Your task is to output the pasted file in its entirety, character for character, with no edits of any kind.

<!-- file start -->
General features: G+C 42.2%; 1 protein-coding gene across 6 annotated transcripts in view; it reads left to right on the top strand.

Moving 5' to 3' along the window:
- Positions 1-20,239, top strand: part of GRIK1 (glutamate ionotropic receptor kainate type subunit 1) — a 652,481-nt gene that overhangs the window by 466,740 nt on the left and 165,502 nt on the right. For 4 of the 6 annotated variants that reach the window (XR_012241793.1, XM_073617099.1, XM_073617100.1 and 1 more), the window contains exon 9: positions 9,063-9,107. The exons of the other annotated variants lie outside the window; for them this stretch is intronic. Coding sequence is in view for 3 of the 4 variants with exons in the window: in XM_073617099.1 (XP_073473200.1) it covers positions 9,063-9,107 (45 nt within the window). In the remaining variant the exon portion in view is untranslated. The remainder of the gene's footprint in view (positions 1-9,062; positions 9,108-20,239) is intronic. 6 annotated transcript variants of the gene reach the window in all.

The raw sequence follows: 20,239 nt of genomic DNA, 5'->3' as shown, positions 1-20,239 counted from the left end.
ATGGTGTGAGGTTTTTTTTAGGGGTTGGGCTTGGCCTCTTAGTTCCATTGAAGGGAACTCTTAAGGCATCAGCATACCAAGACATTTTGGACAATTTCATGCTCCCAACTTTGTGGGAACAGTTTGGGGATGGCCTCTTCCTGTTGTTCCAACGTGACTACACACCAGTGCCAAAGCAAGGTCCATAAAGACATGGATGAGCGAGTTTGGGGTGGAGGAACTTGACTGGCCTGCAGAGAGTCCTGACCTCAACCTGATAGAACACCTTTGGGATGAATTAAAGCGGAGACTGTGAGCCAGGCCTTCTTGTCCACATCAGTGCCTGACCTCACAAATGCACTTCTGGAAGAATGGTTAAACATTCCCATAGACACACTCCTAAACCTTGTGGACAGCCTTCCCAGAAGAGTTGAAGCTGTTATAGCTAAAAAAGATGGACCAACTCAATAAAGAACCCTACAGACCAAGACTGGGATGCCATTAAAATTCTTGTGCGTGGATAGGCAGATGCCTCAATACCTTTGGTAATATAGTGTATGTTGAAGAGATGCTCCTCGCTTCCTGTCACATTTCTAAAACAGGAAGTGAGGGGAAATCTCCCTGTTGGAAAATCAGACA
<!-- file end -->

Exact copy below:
General features: G+C 42.2%; 1 protein-coding gene across 6 annotated transcripts in view; it reads left to right on the top strand.

Moving 5' to 3' along the window:
- Positions 1-20,239, top strand: part of GRIK1 (glutamate ionotropic receptor kainate type subunit 1) — a 652,481-nt gene that overhangs the window by 466,740 nt on the left and 165,502 nt on the right. For 4 of the 6 annotated variants that reach the window (XR_012241793.1, XM_073617099.1, XM_073617100.1 and 1 more), the window contains exon 9: positions 9,063-9,107. The exons of the other annotated variants lie outside the window; for them this stretch is intronic. Coding sequence is in view for 3 of the 4 variants with exons in the window: in XM_073617099.1 (XP_073473200.1) it covers positions 9,063-9,107 (45 nt within the window). In the remaining variant the exon portion in view is untranslated. The remainder of the gene's footprint in view (positions 1-9,062; positions 9,108-20,239) is intronic. 6 annotated transcript variants of the gene reach the window in all.

The raw sequence follows: 20,239 nt of genomic DNA, 5'->3' as shown, positions 1-20,239 counted from the left end.
ATGGTGTGAGGTTTTTTTTAGGGGTTGGGCTTGGCCTCTTAGTTCCATTGAAGGGAACTCTTAAGGCATCAGCATACCAAGACATTTTGGACAATTTCATGCTCCCAACTTTGTGGGAACAGTTTGGGGATGGCCTCTTCCTGTTGTTCCAACGTGACTACACACCAGTGCCAAAGCAAGGTCCATAAAGACATGGATGAGCGAGTTTGGGGTGGAGGAACTTGACTGGCCTGCAGAGAGTCCTGACCTCAACCTGATAGAACACCTTTGGGATGAATTAAAGCGGAGACTGTGAGCCAGGCCTTCTTGTCCACATCAGTGCCTGACCTCACAAATGCACTTCTGGAAGAATGGTTAAACATTCCCATAGACACACTCCTAAACCTTGTGGACAGCCTTCCCAGAAGAGTTGAAGCTGTTATAGCTAAAAAAGATGGACCAACTCAATAAAGAACCCTACAGACCAAGACTGGGATGCCATTAAAATTCTTGTGCGTGGATAGGCAGATGCCTCAATACCTTTGGTAATATAGTGTATGTTGAAGAGATGCTCCTCGCTTCCTGTCACATTTCTAAAACAGGAAGTGAGGGGAAATCTCCCTGTTGGAAAATCAGACA